Explanations: if, when, and how they aid service recovery
Purpose: This study investigated if, when and how the use of four different types of explanations affect customer satisfaction after a service failure. Methodology/Approach: The study used written scenarios of a hypothetical service failure to manipulate explanation type, failure magnitude and compensation offered. Participants were randomly assigned to read and respond to one version of the scenario, whilst imagining they were the customer experiencing the service failure. Findings: Explanation type, explanation quality, failure magnitude and compensation each had significant effects on customer evaluations. Explanation type and explanation quality interactively affected the extent to which customers were satisfied with service recovery: Apologies and excuses yielded higher satisfaction levels than did justifications and referential accounts but only when the explanations were perceived to be of high (vs. low) quality. Specific types of attributions and forms of justice were shown to mediate the effects of three of the explanation types. Practical Implications: The study shows that customer evaluations following service failure vary with the type of explanation provided. Service firms need to provide an explanation in such circumstances, preferably a high quality excuse or apology, and need to understand the "process variables" that determine whether the explanation will satisfy aggrieved customers. Originality/Value: This is one of very few studies that have compared the efficacy of different types of explanations in service situations. The research sheds light not only on what types of explanations work best, but also on how they have their effect.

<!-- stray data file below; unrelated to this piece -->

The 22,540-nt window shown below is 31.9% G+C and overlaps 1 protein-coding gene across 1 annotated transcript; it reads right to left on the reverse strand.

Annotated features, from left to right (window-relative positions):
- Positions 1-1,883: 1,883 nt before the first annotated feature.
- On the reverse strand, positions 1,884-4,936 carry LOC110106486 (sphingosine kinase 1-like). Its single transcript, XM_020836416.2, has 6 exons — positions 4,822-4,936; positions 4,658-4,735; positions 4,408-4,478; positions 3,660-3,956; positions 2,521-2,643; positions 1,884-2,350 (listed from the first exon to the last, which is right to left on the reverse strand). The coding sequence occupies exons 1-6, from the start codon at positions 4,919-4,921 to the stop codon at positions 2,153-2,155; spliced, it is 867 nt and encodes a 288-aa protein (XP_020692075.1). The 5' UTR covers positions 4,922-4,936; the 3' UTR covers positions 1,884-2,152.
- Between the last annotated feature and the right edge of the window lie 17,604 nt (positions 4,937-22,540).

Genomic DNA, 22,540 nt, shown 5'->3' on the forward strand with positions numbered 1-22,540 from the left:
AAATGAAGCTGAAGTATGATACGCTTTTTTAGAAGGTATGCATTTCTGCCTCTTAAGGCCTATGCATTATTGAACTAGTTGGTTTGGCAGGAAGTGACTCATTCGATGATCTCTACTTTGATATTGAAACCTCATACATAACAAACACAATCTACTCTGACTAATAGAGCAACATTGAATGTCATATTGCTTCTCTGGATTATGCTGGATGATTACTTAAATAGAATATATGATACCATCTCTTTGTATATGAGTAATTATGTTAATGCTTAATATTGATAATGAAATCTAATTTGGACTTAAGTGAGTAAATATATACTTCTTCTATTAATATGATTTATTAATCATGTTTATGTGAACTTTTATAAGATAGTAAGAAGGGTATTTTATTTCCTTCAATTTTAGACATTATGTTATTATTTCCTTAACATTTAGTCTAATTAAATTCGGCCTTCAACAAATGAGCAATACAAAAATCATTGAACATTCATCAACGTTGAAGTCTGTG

Journal of Services Marketing
Marketing Management (incl. Strategy and Customer Relations)
Industrial and Organisational Psychology